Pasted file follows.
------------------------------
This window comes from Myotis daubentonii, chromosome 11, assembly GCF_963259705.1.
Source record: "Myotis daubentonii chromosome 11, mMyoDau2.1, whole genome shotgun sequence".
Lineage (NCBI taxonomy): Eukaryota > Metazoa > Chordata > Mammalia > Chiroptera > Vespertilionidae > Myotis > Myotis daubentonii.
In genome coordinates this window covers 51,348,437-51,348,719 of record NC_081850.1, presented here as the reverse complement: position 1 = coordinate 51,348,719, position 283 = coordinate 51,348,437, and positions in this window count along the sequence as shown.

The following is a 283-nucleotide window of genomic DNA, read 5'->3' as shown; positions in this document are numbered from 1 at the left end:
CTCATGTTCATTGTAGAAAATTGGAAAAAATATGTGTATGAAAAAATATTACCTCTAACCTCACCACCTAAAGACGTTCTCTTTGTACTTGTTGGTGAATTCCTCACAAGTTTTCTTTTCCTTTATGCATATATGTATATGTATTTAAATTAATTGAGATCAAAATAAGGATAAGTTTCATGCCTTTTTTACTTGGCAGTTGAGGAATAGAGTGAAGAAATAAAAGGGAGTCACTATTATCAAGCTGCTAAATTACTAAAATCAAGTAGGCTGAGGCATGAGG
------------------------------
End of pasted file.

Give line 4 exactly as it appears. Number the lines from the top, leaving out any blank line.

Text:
In genome coordinates this window covers 51,348,437-51,348,719 of record NC_081850.1, presented here as the reverse complement: position 1 = coordinate 51,348,719, position 283 = coordinate 51,348,437, and positions in this window count along the sequence as shown.